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Preservation Notes: The Navy & Square 948

This version of Preservation Notes begins at the beginning. Why was the country’s first permanent naval hospital built at 921 Pennsylvania Avenue S.E.?

Location, location, location.

Square 948, the ¾-acre site between E Street and Pennsylvania Avenue, and 9th and 10th streets in southeast Washington, was the logical spot.

The Navy’s medical needs had been served from this location since the federal government moved to Washington in 1800. An apothecary shop at 9th and Pennsylvania provided medical services and supplies for the Navy in Washington’s early days. During the War of 1812, the naval surgeon rented a building on the corner of 10th and Pennsylvania. The site was close to both the Navy Yard and the Marine Barracks.

In addition, the Navy already owned two of the four lots on the square 948. In 1821, lots 1 and 2, were given to the federal government to pay $3,000 of the debt of Lewis DeBlois, a Navy purser who owned the property and who couldn’t seem to balance his personal books let alone those of the Navy. The Navy bought the other two vacant lots for just under $5,000 from Mary Prout Bradley who had inherited the land from her father William Prout, one of the city’s original landowners.

The neighborhood was largely undeveloped. Sewers had not been built and there were only a few houses. Pennsylvania Avenue was an unfinished road leading to a ferry across the Anacostia River.

Naval personnel were cared for at civilian hospitals until the Civil War filled D.C. with so many casualties that City Hall, Capitol buildings, churches and private homes were used for the wounded.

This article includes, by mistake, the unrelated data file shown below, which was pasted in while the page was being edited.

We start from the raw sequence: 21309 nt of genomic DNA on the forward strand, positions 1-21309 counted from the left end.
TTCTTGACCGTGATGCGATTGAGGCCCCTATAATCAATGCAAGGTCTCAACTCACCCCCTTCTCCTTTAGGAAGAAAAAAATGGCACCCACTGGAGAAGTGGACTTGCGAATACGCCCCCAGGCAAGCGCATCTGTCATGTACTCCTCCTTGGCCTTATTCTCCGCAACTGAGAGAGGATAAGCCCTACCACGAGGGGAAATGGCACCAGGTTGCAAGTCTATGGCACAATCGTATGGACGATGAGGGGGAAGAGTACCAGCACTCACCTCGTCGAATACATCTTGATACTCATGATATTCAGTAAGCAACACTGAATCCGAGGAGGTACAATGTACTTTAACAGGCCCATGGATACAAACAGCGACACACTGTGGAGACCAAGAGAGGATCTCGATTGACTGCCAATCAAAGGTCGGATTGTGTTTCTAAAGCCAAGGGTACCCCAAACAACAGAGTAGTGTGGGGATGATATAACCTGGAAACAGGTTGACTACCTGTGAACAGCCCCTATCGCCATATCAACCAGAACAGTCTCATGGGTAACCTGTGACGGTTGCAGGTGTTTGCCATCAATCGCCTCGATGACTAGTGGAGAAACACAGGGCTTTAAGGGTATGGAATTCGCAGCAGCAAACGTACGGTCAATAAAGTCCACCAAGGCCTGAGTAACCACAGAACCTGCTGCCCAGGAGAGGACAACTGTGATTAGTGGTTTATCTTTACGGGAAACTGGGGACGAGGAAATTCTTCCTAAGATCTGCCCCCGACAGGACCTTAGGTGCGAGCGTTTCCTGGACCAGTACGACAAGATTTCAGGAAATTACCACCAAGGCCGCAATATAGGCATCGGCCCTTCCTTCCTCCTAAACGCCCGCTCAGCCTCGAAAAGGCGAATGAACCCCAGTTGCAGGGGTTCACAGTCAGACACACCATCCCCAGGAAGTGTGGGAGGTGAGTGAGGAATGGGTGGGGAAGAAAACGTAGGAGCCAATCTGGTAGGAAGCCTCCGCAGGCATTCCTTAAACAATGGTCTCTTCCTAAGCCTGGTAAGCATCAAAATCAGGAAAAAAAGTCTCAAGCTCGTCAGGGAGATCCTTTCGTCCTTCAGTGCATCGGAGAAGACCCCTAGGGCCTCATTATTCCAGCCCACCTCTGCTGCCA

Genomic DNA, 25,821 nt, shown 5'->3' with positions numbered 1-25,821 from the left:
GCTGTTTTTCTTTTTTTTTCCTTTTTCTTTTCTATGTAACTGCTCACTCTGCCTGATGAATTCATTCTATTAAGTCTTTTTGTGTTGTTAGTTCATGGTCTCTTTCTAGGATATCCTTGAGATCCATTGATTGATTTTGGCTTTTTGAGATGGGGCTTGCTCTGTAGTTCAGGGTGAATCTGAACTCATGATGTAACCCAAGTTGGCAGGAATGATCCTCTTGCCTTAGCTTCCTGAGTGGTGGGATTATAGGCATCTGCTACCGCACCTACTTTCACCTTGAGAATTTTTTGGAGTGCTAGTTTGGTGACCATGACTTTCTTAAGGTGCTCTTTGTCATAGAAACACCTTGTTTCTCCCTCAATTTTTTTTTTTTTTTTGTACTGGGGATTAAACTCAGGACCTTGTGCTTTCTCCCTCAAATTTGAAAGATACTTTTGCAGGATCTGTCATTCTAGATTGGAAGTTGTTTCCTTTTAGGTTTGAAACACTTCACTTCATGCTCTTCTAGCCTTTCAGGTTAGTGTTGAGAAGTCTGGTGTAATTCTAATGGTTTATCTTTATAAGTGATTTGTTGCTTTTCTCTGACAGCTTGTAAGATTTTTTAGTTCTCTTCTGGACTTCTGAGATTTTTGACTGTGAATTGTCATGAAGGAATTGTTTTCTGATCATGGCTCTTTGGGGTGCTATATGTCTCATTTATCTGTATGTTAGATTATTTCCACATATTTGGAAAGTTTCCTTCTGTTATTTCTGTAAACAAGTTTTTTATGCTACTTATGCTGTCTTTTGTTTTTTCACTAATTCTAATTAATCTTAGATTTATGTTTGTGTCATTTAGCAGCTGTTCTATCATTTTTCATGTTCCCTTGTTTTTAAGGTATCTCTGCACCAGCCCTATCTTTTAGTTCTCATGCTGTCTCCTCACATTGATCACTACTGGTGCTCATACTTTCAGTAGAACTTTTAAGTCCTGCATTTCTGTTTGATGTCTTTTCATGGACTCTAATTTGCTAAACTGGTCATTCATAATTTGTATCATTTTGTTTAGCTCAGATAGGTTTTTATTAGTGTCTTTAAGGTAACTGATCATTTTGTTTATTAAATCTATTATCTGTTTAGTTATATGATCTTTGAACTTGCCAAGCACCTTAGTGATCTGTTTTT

In the spring of 1864, President Abraham Lincoln asked Congress for $25,000 to build the U.S. Naval Hospital in Washington to care for Union sailors and marines injured in battle. A landmark building was finished two years later on square 948, nine blocks east of the Capitol, with a blend of Second Empire, Italianate and Greek Revival architectural styles.

Within 30 years of its opening, the building was considered obsolete as a hospital and was used for training, offices, a records center and finally as the Temporary Home for Veterans of All Wars, which closed in 1963. Control of the site was transferred to the District of Columbia and subsequently housed several social service organizations. The structure was not maintained, however, and age and moisture took their toll. After 1998, the main building stood essentially vacant. In 2000, neighbors and preservationists began planning for a proper restoration.

After 10 years of operating Hill Center, we know what it takes to maintain this exceptional building. Our operating income is enough for all routine operating expenses. It is not, however, adequate to cover a large capital expense, not unexpected in a building of this age.

That’s why we established the Preservation Endowment. Based on a thorough professional study of the building’s future capital needs, we know the endowment, once fully funded, will generate enough investment income to guarantee Hill Center’s first-rate preservation and upkeep for generations to come. Square 948 has always served its community and with our endowment, we can maintain that tradition.

Dedicated to John Franzén, late president of the Old Naval Hospital board of directors. Let his influence and leadership guide our efforts to impact those that will follow in our footsteps.

Thanks to Bonny Wolf, the Friends of the Old Naval Hospital and Maygene Daniels for much of this information, making this edition of Preservation Notes possible.

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